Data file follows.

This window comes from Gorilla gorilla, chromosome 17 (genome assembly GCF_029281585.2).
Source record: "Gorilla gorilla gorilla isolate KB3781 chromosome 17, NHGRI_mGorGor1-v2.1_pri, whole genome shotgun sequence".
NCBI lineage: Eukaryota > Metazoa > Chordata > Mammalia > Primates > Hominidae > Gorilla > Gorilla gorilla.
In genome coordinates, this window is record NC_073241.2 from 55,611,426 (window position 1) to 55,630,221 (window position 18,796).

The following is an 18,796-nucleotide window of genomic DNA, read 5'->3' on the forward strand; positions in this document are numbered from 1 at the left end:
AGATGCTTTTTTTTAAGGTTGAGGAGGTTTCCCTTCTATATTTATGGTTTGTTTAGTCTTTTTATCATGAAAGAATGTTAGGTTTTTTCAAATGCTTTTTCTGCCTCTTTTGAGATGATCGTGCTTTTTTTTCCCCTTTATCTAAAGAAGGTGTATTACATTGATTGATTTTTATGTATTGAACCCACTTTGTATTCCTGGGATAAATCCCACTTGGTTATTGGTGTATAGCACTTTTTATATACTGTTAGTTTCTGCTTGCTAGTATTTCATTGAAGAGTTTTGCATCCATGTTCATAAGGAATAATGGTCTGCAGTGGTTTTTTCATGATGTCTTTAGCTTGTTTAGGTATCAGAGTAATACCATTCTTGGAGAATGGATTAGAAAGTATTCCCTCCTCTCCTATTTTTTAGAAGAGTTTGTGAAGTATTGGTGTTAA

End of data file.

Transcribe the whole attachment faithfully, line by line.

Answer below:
This window comes from Gorilla gorilla, chromosome 17 (genome assembly GCF_029281585.2).
Source record: "Gorilla gorilla gorilla isolate KB3781 chromosome 17, NHGRI_mGorGor1-v2.1_pri, whole genome shotgun sequence".
NCBI lineage: Eukaryota > Metazoa > Chordata > Mammalia > Primates > Hominidae > Gorilla > Gorilla gorilla.
In genome coordinates, this window is record NC_073241.2 from 55,611,426 (window position 1) to 55,630,221 (window position 18,796).

The following is an 18,796-nucleotide window of genomic DNA, read 5'->3' on the forward strand; positions in this document are numbered from 1 at the left end:
AGATGCTTTTTTTTAAGGTTGAGGAGGTTTCCCTTCTATATTTATGGTTTGTTTAGTCTTTTTATCATGAAAGAATGTTAGGTTTTTTCAAATGCTTTTTCTGCCTCTTTTGAGATGATCGTGCTTTTTTTTCCCCTTTATCTAAAGAAGGTGTATTACATTGATTGATTTTTATGTATTGAACCCACTTTGTATTCCTGGGATAAATCCCACTTGGTTATTGGTGTATAGCACTTTTTATATACTGTTAGTTTCTGCTTGCTAGTATTTCATTGAAGAGTTTTGCATCCATGTTCATAAGGAATAATGGTCTGCAGTGGTTTTTTCATGATGTCTTTAGCTTGTTTAGGTATCAGAGTAATACCATTCTTGGAGAATGGATTAGAAAGTATTCCCTCCTCTCCTATTTTTTAGAAGAGTTTGTGAAGTATTGGTGTTAA